The X-Men’s potential use as PR mascots is eerily reminiscent of the retcon concerning Maxwell Lord’s insidious dealings with the Justice League.
WARNING: The following contains spoilers for X-Men #1 by Gerry Duggan, Pepe Larraz, Marte Gracia & VC’s Clayton Cowles, on sale now.
A team of X-Men, led in the field again by Cyclops, has again begun operating outside of Krakoa and in New York. The team of heroes is lauded for their actions, both in defending the city against a potential alien threat, as well as creating a Krakoan treehouse for the benefit of New Yorkers.
This is all in spite of the controversy surrounding Krakoa and the actions of Charles Xavier, making the somewhat sunny reception that the X-Men receive incredibly suspect. The X-Men’s potential use as PR mascots is eerily reminiscent of the retcon concerning Maxwell Lord’s insidious dealings with the Justice League.
MAXWELL LORD AND TEH JUSTICE LEAGUE
Maxwell Lord was a character introduced after DC’s Crisis on Infinite Earths, and the shrewd businessman had glaring similarities to the rebooted Lex Luthor. Despite this, he actually was a good guy and tried to honor his mother’s wishes of using his vast wealth to team up with metahumans and protect the world. This saw him becoming the financial backer of the new Justice League, which lacked many of its heaviest hitters. This incarnation of the League were featured in a book that was much more comical than usual, giving this iteration a goofy, comical and arguably pathetic reputation.
In the lead up to Infinite Crisis, it was revealed that Lord was in fact a malicious villain who used his resources and connections to the metahuman community to decipher who posed the biggest threats to the Earth. In order to operate in this manner behind the scenes, he engineered events to make his Justice League as weak and ineffectual as possible. This kept prying eyes off of him, allowing him to do as many insidious things as he wanted while hiding behind the facade of “beloved” superheroes.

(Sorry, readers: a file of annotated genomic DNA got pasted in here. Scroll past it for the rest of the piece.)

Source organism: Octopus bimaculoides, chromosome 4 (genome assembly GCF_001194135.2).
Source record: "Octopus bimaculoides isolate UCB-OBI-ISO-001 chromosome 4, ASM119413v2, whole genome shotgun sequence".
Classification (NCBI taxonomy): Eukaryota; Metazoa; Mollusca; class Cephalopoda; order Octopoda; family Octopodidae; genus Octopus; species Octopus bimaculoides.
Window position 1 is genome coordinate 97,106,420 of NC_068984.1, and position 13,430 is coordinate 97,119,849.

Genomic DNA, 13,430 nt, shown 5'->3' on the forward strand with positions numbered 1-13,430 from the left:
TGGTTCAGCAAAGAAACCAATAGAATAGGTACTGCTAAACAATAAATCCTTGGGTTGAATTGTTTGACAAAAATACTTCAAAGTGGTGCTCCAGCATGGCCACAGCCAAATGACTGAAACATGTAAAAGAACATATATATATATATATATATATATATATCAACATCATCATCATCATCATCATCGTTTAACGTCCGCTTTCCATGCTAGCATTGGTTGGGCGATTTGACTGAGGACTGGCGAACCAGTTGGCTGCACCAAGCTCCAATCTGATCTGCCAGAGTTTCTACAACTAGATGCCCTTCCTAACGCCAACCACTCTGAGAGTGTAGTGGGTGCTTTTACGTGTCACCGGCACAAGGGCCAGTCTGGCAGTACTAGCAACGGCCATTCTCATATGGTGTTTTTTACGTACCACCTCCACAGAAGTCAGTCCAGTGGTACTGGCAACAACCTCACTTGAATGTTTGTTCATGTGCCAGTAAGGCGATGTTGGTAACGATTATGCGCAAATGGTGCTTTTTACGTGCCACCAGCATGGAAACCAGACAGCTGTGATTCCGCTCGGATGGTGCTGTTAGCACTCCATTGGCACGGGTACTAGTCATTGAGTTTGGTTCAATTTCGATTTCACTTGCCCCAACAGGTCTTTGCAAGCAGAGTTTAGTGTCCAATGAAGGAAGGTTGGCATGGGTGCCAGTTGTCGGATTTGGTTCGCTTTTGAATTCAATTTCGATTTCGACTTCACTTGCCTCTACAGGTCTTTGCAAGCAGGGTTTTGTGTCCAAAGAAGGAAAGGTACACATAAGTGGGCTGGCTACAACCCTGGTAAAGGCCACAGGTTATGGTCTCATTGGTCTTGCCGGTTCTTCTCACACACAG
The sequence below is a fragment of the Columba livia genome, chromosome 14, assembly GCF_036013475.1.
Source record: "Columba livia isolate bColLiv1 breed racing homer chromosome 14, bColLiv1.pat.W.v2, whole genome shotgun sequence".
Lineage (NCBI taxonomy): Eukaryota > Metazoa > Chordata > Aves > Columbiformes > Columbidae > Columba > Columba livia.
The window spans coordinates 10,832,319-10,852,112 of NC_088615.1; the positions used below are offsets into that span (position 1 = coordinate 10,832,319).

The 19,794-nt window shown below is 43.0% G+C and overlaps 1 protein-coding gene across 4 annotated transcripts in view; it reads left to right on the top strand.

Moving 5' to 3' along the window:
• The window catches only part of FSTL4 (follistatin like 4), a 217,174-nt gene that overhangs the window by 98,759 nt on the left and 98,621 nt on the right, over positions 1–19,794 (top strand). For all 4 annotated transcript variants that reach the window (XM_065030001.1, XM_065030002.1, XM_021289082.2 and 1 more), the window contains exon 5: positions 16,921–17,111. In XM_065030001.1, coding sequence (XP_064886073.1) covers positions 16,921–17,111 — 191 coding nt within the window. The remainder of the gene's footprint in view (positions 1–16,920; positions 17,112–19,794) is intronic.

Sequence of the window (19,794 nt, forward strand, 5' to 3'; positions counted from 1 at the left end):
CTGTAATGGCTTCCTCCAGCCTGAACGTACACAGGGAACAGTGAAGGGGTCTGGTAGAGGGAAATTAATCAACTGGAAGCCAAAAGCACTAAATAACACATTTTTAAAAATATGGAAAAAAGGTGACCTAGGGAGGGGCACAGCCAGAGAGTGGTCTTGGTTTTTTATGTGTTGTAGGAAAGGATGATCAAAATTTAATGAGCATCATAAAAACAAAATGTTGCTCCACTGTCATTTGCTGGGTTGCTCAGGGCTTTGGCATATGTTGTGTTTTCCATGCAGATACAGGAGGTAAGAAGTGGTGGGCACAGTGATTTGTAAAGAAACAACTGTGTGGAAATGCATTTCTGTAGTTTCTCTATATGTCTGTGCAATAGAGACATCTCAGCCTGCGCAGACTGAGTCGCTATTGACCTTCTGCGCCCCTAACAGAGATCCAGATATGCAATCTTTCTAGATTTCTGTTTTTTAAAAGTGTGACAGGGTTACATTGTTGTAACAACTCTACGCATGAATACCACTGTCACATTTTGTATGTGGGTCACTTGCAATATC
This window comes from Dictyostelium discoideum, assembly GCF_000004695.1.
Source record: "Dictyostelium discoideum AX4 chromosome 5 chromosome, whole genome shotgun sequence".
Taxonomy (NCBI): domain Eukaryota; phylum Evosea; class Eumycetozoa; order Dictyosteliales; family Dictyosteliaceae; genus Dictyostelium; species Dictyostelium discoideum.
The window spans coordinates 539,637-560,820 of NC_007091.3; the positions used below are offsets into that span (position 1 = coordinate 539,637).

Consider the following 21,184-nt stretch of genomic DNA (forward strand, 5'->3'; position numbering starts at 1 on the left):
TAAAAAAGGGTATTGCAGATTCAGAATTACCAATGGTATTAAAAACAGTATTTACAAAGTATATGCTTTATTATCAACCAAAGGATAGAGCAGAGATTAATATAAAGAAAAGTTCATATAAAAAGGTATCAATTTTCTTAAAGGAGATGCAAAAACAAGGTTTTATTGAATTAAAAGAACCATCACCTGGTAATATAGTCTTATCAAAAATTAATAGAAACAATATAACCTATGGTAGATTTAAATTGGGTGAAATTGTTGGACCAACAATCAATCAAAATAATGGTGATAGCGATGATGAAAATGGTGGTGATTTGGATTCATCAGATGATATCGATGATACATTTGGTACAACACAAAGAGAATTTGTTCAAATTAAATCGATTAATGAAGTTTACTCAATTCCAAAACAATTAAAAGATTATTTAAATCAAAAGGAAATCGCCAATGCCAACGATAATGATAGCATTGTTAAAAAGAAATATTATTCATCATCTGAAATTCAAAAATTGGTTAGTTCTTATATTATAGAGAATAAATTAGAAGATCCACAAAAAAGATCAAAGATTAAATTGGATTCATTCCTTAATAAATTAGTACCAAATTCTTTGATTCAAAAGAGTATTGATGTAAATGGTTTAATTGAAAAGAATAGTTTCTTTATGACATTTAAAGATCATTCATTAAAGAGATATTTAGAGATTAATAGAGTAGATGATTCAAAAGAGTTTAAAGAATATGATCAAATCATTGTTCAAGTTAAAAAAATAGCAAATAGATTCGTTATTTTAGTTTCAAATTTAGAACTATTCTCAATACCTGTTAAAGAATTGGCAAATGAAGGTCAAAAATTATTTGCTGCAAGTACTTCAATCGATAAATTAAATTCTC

THE ALL-NEW X-MEN
Professor X may very well be using his newest version of the X-Men to operate in the same manner. As mentioned, the actions of the mutant nation are incredibly controversial, as the human population, including reporter Ben Urich, have developed less than warm emotions concerning the Children of the Atom. The X-Men make sure, however, to distinguish themselves from other mutants. To be fair, this unscrupulous aura is not exactly undeserved, as Charles Xavier and many of his allies have begun acting in a more morally ambiguous manner than ever before.
Thus, by having the X-Men publicly act as superheroes again for the humans, the positive reception that they generate takes a lot of the heat off of whatever Xavier is doing in the background. This is essentially a much more pragmatic version of the X-Men’s central premise, which was to use their powers in the service of mankind and show that mutants were not to be feared. It’s also similar, however, to what Maxwell Lord did with the metahuman population in the DC Universe.
The fact that Lord eventually developed psychic powers not unlike Xavier’s makes this parallel even stronger, especially given that Lord, even as a hero, always had an air of deviousness that now surrounds Xavier. Lord’s actions were also based in distrust of metahumans, much like how Xavier and the mutants have grown tired of humanity mistreating mutants. This could result in an ultimate heel turn for Professor X, with the man with the dream of coexistence being revealed as an orchestrator of nightmares instead.
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